The thing that makes this video so sad is that the Internet really was like that (in many places, but not all) back in 1993 when that original documentary was made. When asked about how people get along and how people who are completely anonymous communicate on the Internet, John Allen (seen and heard speaking in the video) explains how tightly knit the communities on the early Internet were and how they were largely polite, open, and civil, with some being insular, but nothing horribly profane or hateful.
As hilarious as the video is, especially when we start to hear Allen’s words overlaid with imagery that brings us forward to the modern Internet (thanks, YouTube,) it’s also really sad to see how far that high-level of communication has fallen. You can blame it on any factor you like: claim that as Internet access spread, less educated and well written or literate people came online. You can claim that more people + anonymity generally leads to what we see today. You can claim that in the early days of the Internet, people were overall less anonymous, and less concerned with privacy since the mechanisms of commercializing your personal and private information weren’t in motion yet.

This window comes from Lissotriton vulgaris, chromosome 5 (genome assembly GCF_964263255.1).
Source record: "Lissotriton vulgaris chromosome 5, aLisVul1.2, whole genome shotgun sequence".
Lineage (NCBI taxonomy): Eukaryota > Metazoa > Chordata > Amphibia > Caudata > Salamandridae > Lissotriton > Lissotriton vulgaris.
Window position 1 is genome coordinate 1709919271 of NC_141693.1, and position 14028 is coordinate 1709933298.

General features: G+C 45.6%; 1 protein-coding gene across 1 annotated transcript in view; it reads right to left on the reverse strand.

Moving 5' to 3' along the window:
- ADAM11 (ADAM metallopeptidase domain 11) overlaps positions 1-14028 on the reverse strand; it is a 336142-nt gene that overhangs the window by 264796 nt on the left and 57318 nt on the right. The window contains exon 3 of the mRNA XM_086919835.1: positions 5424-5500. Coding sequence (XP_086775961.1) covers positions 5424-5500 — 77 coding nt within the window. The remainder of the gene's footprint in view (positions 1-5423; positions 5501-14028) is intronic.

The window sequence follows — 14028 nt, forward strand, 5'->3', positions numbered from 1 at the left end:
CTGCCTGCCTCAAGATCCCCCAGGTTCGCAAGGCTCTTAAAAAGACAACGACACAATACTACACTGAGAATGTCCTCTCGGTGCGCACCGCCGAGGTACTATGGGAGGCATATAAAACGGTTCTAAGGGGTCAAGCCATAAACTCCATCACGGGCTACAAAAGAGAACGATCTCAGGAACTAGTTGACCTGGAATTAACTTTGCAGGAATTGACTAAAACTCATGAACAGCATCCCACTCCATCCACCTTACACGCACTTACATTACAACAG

However you want to tag it, one thing is for sure – when you blame the Internet for the death of civil discourse, remember that the Internet wasn’t the cause, it was just the road we took to get here.